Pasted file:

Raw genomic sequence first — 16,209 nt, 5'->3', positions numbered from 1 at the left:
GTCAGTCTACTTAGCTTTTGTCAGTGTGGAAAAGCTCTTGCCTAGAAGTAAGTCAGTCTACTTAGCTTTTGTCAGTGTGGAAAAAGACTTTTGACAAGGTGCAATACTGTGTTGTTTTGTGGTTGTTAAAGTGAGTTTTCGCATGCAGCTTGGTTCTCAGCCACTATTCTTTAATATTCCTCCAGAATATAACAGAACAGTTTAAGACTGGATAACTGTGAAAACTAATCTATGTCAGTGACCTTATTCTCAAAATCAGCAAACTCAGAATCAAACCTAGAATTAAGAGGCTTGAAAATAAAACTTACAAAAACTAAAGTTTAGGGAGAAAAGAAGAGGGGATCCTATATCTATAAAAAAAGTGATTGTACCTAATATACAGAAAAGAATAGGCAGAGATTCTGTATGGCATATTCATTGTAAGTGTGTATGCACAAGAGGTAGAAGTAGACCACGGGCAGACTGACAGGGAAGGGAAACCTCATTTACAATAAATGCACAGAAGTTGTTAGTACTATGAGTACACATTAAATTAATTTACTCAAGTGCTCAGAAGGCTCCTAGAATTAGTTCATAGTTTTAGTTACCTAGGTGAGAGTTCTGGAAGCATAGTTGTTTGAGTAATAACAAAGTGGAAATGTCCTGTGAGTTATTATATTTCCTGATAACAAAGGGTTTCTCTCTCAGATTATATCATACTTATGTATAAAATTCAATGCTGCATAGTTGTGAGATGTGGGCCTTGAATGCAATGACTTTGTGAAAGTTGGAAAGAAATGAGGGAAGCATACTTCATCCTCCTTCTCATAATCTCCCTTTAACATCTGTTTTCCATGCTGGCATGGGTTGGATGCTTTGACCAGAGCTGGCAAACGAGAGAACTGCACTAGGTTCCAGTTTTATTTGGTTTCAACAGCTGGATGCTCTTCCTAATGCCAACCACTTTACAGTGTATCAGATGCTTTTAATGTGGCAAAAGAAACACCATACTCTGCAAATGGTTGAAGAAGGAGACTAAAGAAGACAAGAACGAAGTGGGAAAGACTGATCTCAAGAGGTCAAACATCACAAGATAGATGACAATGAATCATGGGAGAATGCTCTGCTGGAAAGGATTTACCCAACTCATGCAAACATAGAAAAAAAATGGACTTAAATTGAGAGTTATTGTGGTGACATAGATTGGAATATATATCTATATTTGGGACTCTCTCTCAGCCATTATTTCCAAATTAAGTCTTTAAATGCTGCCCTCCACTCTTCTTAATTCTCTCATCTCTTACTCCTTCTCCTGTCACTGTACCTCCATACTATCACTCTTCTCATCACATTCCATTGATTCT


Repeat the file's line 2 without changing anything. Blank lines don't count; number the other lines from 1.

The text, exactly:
GTCAGTCTACTTAGCTTTTGTCAGTGTGGAAAAGCTCTTGCCTAGAAGTAAGTCAGTCTACTTAGCTTTTGTCAGTGTGGAAAAAGACTTTTGACAAGGTGCAATACTGTGTTGTTTTGTGGTTGTTAAAGTGAGTTTTCGCATGCAGCTTGGTTCTCAGCCACTATTCTTTAATATTCCTCCAGAATATAACAGAACAGTTTAAGACTGGATAACTGTGAAAACTAATCTATGTCAGTGACCTTATTCTCAAAATCAGCAAACTCAGAATCAAACCTAGAATTAAGAGGCTTGAAAATAAAACTTACAAAAACTAAAGTTTAGGGAGAAAAGAAGAGGGGATCCTATATCTATAAAAAAAGTGATTGTACCTAATATACAGAAAAGAATAGGCAGAGATTCTGTATGGCATATTCATTGTAAGTGTGTATGCACAAGAGGTAGAAGTAGACCACGGGCAGACTGACAGGGAAGGGAAACCTCATTTACAATAAATGCACAGAAGTTGTTAGTACTATGAGTACACATTAAATTAATTTACTCAAGTGCTCAGAAGGCTCCTAGAATTAGTTCATAGTTTTAGTTACCTAGGTGAGAGTTCTGGAAGCATAGTTGTTTGAGTAATAACAAAGTGGAAATGTCCTGTGAGTTATTATATTTCCTGATAACAAAGGGTTTCTCTCTCAGATTATATCATACTTATGTATAAAATTCAATGCTGCATAGTTGTGAGATGTGGGCCTTGAATGCAATGACTTTGTGAAAGTTGGAAAGAAATGAGGGAAGCATACTTCATCCTCCTTCTCATAATCTCCCTTTAACATCTGTTTTCCATGCTGGCATGGGTTGGATGCTTTGACCAGAGCTGGCAAACGAGAGAACTGCACTAGGTTCCAGTTTTATTTGGTTTCAACAGCTGGATGCTCTTCCTAATGCCAACCACTTTACAGTGTATCAGATGCTTTTAATGTGGCAAAAGAAACACCATACTCTGCAAATGGTTGAAGAAGGAGACTAAAGAAGACAAGAACGAAGTGGGAAAGACTGATCTCAAGAGGTCAAACATCACAAGATAGATGACAATGAATCATGGGAGAATGCTCTGCTGGAAAGGATTTACCCAACTCATGCAAACATAGAAAAAAAATGGACTTAAATTGAGAGTTATTGTGGTGACATAGATTGGAATATATATCTATATTTGGGACTCTCTCTCAGCCATTATTTCCAAATTAAGTCTTTAAATGCTGCCCTCCACTCTTCTTAATTCTCTCATCTCTTACTCCTTCTCCTGTCACTGTACCTCCATACTATCACTCTTCTCATCACATTCCATTGATTCT